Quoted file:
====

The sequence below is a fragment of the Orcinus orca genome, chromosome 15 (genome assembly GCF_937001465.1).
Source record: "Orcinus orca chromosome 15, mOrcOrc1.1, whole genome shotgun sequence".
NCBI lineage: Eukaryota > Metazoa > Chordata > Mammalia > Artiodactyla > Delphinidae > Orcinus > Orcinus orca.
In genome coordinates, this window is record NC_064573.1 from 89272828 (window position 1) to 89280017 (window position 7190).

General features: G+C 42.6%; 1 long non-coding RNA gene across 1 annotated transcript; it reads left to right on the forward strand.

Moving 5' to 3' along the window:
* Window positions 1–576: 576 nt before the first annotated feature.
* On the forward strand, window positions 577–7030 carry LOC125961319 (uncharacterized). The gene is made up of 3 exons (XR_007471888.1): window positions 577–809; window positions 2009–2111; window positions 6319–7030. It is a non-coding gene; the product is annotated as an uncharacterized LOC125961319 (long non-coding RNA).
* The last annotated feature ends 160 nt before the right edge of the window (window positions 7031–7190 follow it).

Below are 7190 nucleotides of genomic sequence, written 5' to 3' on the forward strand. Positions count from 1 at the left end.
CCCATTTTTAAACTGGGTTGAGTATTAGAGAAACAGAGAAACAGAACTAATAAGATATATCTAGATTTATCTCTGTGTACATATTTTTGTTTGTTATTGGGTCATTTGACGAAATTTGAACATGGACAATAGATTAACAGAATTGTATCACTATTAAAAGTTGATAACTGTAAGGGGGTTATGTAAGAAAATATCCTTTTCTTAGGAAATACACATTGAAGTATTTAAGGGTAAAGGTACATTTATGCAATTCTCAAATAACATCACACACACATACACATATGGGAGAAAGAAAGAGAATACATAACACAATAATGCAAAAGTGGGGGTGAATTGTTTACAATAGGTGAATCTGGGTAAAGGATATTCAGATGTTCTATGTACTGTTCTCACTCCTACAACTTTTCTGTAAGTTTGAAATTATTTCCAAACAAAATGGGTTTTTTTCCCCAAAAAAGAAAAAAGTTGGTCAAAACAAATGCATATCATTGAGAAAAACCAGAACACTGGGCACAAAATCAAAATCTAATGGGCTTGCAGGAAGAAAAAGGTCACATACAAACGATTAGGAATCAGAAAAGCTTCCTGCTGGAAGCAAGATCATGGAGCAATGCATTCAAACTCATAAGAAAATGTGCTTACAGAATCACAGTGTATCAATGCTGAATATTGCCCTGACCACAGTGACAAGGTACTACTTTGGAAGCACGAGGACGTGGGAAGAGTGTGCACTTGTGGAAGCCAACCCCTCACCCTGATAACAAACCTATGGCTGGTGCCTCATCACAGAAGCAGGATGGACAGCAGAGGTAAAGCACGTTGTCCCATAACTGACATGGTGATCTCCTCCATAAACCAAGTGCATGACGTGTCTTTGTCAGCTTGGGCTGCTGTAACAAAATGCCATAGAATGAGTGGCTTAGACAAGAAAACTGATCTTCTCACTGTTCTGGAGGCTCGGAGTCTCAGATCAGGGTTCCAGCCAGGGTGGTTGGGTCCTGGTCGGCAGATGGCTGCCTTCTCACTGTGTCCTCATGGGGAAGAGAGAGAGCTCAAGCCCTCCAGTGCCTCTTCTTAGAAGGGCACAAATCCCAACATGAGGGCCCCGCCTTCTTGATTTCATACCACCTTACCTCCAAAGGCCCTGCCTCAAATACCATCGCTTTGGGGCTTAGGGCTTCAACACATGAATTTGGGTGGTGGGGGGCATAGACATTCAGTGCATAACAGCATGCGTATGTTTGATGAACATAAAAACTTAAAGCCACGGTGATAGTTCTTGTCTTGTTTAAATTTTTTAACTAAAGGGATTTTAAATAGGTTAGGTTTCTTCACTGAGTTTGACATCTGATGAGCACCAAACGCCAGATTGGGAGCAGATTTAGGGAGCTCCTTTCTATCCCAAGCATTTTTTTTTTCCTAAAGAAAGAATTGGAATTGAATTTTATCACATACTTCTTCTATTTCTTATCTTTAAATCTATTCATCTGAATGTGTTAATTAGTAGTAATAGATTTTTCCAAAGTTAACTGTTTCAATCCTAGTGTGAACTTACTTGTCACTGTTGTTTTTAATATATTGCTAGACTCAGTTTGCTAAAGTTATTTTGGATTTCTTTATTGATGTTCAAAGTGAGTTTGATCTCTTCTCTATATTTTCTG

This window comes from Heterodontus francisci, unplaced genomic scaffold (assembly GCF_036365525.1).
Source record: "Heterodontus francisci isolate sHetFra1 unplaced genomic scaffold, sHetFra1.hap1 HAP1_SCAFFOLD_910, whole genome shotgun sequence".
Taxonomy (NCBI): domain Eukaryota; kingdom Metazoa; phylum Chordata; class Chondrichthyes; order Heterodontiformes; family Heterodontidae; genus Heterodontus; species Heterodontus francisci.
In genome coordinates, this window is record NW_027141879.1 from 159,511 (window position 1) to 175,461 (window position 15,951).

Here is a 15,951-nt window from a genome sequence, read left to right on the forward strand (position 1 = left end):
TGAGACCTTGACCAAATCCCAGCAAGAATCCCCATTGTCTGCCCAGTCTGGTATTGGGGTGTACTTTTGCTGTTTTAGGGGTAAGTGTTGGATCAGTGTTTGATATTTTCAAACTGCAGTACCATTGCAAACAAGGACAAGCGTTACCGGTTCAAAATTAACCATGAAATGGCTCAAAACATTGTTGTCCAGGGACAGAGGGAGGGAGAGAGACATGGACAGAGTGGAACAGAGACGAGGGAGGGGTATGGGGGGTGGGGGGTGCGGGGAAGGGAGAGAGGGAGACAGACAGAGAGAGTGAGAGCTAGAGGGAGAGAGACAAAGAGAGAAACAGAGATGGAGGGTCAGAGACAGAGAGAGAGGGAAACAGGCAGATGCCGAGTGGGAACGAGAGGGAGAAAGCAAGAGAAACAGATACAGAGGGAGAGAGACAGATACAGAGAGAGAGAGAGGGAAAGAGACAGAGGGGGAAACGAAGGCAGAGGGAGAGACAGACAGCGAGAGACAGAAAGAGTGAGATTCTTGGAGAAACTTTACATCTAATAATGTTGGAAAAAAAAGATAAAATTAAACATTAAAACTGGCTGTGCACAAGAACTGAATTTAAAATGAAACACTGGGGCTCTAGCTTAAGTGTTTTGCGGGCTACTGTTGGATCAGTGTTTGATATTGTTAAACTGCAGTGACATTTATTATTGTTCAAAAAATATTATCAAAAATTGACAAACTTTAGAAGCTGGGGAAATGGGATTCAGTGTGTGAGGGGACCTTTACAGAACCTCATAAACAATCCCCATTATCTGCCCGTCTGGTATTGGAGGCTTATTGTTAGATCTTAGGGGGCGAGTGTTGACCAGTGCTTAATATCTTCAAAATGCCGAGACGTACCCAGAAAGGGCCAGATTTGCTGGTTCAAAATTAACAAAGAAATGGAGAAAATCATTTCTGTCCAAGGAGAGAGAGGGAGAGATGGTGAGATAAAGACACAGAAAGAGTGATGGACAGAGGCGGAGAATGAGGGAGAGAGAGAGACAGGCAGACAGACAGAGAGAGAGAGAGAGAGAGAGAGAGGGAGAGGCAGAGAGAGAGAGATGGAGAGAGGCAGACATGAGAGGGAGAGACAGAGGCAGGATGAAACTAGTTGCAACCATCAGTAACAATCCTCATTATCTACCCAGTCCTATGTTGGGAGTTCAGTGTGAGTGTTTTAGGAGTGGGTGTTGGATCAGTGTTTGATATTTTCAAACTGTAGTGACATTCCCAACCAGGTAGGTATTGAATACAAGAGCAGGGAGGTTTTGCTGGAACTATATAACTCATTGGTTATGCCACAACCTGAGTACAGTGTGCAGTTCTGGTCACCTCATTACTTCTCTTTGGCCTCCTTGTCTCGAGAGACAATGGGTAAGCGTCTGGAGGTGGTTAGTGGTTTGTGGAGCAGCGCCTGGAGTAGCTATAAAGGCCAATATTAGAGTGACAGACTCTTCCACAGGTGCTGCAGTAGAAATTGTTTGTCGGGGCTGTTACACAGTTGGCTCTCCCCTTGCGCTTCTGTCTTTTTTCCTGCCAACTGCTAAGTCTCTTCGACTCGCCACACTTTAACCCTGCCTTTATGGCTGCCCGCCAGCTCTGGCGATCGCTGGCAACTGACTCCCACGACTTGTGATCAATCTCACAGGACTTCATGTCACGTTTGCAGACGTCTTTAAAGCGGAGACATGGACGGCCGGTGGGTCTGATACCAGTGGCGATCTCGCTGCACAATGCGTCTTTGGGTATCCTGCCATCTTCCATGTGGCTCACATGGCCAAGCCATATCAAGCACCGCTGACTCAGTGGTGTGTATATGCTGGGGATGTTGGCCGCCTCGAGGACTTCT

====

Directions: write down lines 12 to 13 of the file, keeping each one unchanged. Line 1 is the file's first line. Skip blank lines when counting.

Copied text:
This window comes from Heterodontus francisci, unplaced genomic scaffold (assembly GCF_036365525.1).
Source record: "Heterodontus francisci isolate sHetFra1 unplaced genomic scaffold, sHetFra1.hap1 HAP1_SCAFFOLD_910, whole genome shotgun sequence".